First published in 1990, Christopher Pike’s extremely weird YA novel Witch tells the story of Julia Florence and her friend Amy.
Basically, Julia is the latest in a long line of witches. She has the power to see the future and to heal people, with the only problem being that, when she heals them, she takes their illnesses and injuries into her own body. So, if she heals someone who is on the verge of death, that means that she’ll be the one who dies. That’s what happened to Julia’s mother and Julia’s determined not to let the same thing happen to her. It seems like the simple solution would be to just not heal anyone.
But then her friend Scott gets shot during a convenience store robbery. Scott is in a coma and is going to die unless he gets some supernatural healing. Julia can either heal him or she can buy a gun (?), use her abilities to see the future, and go all vigilante in an attempt to take out the robber who shot Scott. Julia goes for the latter but then Amy discovers that the robber has a weird, kind of out-of-nowhere connection to a girl who was previously healed by Julia’s mother. And, she also discovers that there’s a coven of witches searching for Julia because …. well, who knows?
Anyway, it all comes down to whether or not Julia will risk her life to save Scott. Scott is an aspiring director and kind of an annoying guy, to be honest. But everyone is charmed by how annoying he is and he has a great future ahead of him, unless he dies.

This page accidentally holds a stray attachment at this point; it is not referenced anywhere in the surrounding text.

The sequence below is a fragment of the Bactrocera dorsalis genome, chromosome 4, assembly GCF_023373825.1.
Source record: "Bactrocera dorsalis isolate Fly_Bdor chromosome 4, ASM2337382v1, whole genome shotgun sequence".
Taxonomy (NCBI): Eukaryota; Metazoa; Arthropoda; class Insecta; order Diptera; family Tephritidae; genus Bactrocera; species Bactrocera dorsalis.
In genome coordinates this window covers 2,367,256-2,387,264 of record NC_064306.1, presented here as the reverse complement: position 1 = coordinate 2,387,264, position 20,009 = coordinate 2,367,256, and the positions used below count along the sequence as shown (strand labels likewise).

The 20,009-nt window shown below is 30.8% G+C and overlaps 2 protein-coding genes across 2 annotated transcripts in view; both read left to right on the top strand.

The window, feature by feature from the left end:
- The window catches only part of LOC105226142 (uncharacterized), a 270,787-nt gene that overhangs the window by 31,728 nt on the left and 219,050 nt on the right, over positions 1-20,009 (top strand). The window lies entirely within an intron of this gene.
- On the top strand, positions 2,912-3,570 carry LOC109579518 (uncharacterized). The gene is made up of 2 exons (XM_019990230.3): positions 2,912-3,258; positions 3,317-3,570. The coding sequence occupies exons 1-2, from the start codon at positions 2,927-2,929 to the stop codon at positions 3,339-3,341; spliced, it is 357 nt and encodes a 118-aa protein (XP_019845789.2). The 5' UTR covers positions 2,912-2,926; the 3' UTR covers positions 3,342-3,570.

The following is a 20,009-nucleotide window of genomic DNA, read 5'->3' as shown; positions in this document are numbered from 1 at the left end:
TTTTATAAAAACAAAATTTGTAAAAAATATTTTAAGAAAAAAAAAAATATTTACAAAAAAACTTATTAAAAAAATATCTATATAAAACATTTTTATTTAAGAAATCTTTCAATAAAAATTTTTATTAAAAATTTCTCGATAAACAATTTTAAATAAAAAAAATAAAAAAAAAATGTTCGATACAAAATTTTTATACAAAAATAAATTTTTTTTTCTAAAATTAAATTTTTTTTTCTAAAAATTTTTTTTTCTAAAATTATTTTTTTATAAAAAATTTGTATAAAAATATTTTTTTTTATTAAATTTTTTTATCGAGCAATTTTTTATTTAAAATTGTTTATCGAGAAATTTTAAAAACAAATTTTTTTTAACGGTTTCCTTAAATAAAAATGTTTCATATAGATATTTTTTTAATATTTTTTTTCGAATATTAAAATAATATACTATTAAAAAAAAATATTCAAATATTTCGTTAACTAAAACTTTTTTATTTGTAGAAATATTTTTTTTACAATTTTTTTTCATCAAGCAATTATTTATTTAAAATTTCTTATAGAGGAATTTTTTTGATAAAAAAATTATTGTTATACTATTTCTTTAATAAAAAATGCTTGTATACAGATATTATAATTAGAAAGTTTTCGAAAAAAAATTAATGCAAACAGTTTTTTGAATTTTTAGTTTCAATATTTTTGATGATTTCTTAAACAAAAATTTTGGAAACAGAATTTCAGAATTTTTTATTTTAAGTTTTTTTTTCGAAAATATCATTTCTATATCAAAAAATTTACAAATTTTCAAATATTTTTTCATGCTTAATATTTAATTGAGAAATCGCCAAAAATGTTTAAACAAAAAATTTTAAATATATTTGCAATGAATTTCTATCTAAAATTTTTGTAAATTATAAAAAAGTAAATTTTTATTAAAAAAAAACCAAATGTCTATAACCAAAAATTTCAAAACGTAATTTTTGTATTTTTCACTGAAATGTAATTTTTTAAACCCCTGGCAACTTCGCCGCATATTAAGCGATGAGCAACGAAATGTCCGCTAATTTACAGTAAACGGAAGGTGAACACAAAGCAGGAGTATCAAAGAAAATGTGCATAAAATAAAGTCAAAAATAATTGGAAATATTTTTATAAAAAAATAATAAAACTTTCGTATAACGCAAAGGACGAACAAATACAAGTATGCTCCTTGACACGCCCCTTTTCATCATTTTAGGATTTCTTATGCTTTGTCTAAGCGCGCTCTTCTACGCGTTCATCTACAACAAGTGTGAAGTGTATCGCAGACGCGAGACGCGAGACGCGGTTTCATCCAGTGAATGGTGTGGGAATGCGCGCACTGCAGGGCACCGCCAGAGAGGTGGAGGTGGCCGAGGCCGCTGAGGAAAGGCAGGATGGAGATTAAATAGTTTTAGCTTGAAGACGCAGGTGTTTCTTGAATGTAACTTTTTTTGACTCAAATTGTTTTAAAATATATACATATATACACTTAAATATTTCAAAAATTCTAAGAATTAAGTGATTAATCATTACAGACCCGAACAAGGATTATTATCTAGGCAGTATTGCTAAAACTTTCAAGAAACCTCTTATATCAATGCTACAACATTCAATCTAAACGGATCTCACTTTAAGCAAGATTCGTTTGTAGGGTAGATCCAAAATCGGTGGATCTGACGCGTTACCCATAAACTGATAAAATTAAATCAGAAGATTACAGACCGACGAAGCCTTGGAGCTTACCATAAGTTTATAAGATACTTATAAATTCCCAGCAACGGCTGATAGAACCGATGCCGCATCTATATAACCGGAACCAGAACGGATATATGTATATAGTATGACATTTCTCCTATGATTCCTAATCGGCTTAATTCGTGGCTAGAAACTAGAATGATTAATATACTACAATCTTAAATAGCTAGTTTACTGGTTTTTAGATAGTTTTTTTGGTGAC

Whatever will Julia do!?
This is a weird one. Between the witchcraft, the healing, the psychic visions, the high school drama, and the vigilante action scenes, one gets the feeling that Pike just threw random darts at a bunch of story points that he had taped to the wall and he pretty much just went wherever the darts led him. And don’t get me wrong. It is a little fun to see just how many different genres and plot elements that Pike could stuff into one book but the story itself is still a bit of a mess. There’s a lot in here and not all of it really comes together.
Plus, this is yet another Pike novel to end on a downbeat note. R.L. Stine wrote some pretty morbid books but he always ended with a joke. Pike’s books, on the other hand, always seem to end with the message that there is no such thing as a completely happy ending. Normally, I’m all for a book that ends on a down note but this time, after all the messiness that came before the ending, I really could have used a Stine-style one liner. Sometimes, the best way to deal with an existential crisis is to laugh your way through it.